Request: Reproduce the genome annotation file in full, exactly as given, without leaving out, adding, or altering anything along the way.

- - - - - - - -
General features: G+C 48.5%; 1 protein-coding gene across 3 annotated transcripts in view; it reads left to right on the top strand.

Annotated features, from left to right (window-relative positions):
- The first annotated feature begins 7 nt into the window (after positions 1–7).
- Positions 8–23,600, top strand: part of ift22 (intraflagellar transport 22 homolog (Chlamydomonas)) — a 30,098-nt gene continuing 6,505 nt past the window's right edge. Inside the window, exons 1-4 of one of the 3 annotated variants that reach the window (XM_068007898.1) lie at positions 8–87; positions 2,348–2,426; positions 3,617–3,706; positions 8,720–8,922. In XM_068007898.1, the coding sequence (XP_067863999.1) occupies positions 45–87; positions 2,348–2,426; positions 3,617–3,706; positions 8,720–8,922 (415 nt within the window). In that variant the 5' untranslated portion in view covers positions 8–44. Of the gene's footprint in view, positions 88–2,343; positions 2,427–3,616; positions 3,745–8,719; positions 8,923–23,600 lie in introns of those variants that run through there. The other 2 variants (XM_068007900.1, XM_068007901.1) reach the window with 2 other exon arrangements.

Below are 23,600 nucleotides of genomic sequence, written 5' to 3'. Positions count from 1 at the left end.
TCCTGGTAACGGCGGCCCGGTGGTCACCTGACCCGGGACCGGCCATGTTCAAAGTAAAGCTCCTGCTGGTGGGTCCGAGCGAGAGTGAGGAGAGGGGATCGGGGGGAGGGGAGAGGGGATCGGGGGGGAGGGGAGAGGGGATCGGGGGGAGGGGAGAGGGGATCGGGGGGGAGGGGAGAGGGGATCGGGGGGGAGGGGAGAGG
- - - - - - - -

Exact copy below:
General features: G+C 48.5%; 1 protein-coding gene across 3 annotated transcripts in view; it reads left to right on the top strand.

Annotated features, from left to right (window-relative positions):
- The first annotated feature begins 7 nt into the window (after positions 1–7).
- Positions 8–23,600, top strand: part of ift22 (intraflagellar transport 22 homolog (Chlamydomonas)) — a 30,098-nt gene continuing 6,505 nt past the window's right edge. Inside the window, exons 1-4 of one of the 3 annotated variants that reach the window (XM_068007898.1) lie at positions 8–87; positions 2,348–2,426; positions 3,617–3,706; positions 8,720–8,922. In XM_068007898.1, the coding sequence (XP_067863999.1) occupies positions 45–87; positions 2,348–2,426; positions 3,617–3,706; positions 8,720–8,922 (415 nt within the window). In that variant the 5' untranslated portion in view covers positions 8–44. Of the gene's footprint in view, positions 88–2,343; positions 2,427–3,616; positions 3,745–8,719; positions 8,923–23,600 lie in introns of those variants that run through there. The other 2 variants (XM_068007900.1, XM_068007901.1) reach the window with 2 other exon arrangements.

Below are 23,600 nucleotides of genomic sequence, written 5' to 3'. Positions count from 1 at the left end.
TCCTGGTAACGGCGGCCCGGTGGTCACCTGACCCGGGACCGGCCATGTTCAAAGTAAAGCTCCTGCTGGTGGGTCCGAGCGAGAGTGAGGAGAGGGGATCGGGGGGAGGGGAGAGGGGATCGGGGGGGAGGGGAGAGGGGATCGGGGGGAGGGGAGAGGGGATCGGGGGGGAGGGGAGAGGGGATCGGGGGGGAGGGGAGAGG